Two Lost Souls

Fiction by Sarah Alden

I’m sitting on the bench, in a small park. I wear an ill-fitting white suit and hold a single flower in my hand. Glancing nervously, side to side, I look down at my feet. I’ve been waiting so long for this. Out of the corner of my eye, I see you appear. I look up slowly, to savor the moment. You look stunning, in all blue. You must have bought the outfit especially for today, you must have.

“Hello.” I manage to stutter out. I remember the flower and I hold it out to you, averting my eyes. You take it, and smile.

Together we sit on the bench, and just watch the lake across the grass for a few minutes, surrounded in silence.

I reach next to me on the ground, but nothing is there. I had forgotten the picnic. Embarrassed, I tell you this. You life a hand to my flushed red cheeks and look me in the eye. Your gentle smile says everything, and I know I’m forgiven. Your soft hand trails down my face, my neck, my arm, until it reaches my hand. I grab yours, and we form a single being, combined through spirit. We read each other’s minds, and at the same time, leap up and run. We never let go of each other.

Soon, I become aware of my lungs, working hard to keep me alive. I ignore their cries, and keep running with you. Eventually, it becomes too much of a burden for both of us, and we stop. We collapse onto the ground laughing, breathing heavily. You lie back in the grass, and sigh, smiling up at the sky. I look up as well, and the blue reflects in my eyes. Soon, I too recline on the ground. We spot clouds shaped like animals and faces, we guess the exact shade of blue in the sky, we pick grass. It’s nice. I feel happy, for the first time in a while, and I know you do too.

Your phone is out, lying on the grass between us. Music pours from its speakers, seeming so insignificant under the vast sky. “Wish You Were Here” by Pink Floyd softly plays while we roar with laughter over a cloud. “Norwegian Wood” by the Beatles is the soundtrack that fills the space between our words. Every second is magical, and I wonder if in 100 years, the world will remember us. Will the grass still have our indent? Will the clouds we made fun of still float up in the sky? Will the flower I gave you remain delicate and alive? Yes, I decide. The world will always have a memory of today. When the universe ends and a highlight reel is played on an old rundown projector for no one to watch, this day will be there. And when we kiss, the universe will cheer, clap, whistle, and cry. It will leave, knowing that we are together, and shed a tear when it bursts into flame, moved by what we have.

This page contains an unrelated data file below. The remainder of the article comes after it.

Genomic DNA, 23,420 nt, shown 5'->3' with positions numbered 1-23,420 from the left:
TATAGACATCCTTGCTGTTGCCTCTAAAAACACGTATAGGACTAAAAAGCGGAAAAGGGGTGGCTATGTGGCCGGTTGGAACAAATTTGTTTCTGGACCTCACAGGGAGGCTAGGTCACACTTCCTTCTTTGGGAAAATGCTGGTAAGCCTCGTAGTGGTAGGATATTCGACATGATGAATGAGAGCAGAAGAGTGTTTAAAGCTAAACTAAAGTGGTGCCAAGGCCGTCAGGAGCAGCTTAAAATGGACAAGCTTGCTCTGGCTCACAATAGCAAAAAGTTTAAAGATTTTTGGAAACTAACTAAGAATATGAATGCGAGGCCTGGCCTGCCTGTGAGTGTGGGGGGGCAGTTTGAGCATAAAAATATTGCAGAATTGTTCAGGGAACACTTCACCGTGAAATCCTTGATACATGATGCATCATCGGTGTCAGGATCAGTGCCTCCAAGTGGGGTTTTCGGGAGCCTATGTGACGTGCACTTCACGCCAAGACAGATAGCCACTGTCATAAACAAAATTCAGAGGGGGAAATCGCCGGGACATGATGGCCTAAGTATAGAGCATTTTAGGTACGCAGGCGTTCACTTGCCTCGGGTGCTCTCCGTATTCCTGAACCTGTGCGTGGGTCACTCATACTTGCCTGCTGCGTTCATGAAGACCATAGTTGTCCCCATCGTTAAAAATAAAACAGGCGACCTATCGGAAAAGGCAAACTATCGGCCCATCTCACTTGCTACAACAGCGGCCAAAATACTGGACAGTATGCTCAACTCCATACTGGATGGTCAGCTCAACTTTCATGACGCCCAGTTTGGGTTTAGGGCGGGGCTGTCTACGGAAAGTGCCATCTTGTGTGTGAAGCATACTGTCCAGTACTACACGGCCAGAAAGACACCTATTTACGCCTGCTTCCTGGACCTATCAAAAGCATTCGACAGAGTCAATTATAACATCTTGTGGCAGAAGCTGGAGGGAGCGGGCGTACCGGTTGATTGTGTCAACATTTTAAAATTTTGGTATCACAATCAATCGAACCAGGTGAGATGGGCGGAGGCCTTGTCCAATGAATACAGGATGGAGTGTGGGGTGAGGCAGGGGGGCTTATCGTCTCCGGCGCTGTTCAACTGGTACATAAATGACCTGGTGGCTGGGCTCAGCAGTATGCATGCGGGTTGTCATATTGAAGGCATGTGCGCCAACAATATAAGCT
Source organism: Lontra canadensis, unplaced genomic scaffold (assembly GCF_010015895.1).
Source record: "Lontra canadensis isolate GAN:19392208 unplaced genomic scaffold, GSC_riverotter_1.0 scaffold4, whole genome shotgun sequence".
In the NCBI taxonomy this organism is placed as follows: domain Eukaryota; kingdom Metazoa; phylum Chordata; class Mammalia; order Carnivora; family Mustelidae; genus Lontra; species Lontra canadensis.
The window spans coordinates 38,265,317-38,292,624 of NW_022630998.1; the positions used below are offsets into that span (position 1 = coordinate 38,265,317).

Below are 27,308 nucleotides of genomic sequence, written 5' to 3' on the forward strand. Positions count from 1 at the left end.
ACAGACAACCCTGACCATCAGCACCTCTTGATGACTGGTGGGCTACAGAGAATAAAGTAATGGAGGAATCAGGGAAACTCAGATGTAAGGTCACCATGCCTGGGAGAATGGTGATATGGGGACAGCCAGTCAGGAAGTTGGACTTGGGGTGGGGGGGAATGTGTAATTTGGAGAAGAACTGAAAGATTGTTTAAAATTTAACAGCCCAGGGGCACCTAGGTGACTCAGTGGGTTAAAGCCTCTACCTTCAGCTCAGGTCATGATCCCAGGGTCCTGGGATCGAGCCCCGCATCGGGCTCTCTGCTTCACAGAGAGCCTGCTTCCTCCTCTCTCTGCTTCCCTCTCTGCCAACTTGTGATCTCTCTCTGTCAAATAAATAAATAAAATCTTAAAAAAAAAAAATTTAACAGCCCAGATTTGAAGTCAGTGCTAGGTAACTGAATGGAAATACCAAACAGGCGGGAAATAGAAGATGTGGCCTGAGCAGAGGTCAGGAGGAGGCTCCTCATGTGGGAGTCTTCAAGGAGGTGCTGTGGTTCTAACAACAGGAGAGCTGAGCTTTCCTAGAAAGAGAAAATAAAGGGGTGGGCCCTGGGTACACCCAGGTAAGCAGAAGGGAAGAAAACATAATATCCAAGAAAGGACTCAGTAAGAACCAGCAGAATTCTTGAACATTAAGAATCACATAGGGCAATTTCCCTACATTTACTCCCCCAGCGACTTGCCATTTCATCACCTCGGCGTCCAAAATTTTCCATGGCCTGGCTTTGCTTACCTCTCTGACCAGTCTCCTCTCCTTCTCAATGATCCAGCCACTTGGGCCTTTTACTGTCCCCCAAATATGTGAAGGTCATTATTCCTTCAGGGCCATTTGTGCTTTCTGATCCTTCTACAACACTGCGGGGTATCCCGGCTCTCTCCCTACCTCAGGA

I roll over on my side and tell you all this, as seriously as I can be now. You laugh, and ask why I think about the future, instead of experiencing universes favorite moments firsthand.

“Because… I…” I can’t finish the rest. You silence me with a kiss, and we look back up at the sky, this time with no words.

When I look your way, you are smiling that little fragile smile you always seem to have plastered to your face. I grin. Eventually, you close your eyes, but I don’t dare look away. I know this won’t last for much longer, and I need to savor it. You’re just so beautiful; I wouldn’t dear to tear my eyes away for even a second.

I blink, and it all happens. My shoulder is grabbed by a firm hand, and I’m yanked upwards. Quickly, your eyes open, and are instantly filled with fear. All you can do is watch as I’m pulled backwards away from you. I scream your name. You watch me. I turn to the hand. It belongs to a man in glasses. I kick backwards, aiming for his knee. I miss, but I try again. I yell your name like a battle cry, trying and trying to free myself from this man. He just pulls out a taser. I feel a massive jolt through my body, and immediately fall over. It takes so long for the pain to go away. I pant your name. The man just chuckle.

“It isn’t real, buddy.” He says. I feebly try to kick him again

“It’s not real,” he repeats. “We need to get you back to your room now; you’ve had enough time in the sun today.” I look back at you, and you smile, waving your hand, shooing me off. You know it will be ok. I don’t. With one last call of your name, I turn back around to face the hospital. The man tightens the straps on my straightjacket, and leads me to the while building. I have next week, I tell myself. The universe will always remember us, but no one else will.

About Sarah Alden 221 Articles

Sarah Alden is a sophomore at Clayton A. Bouton High School.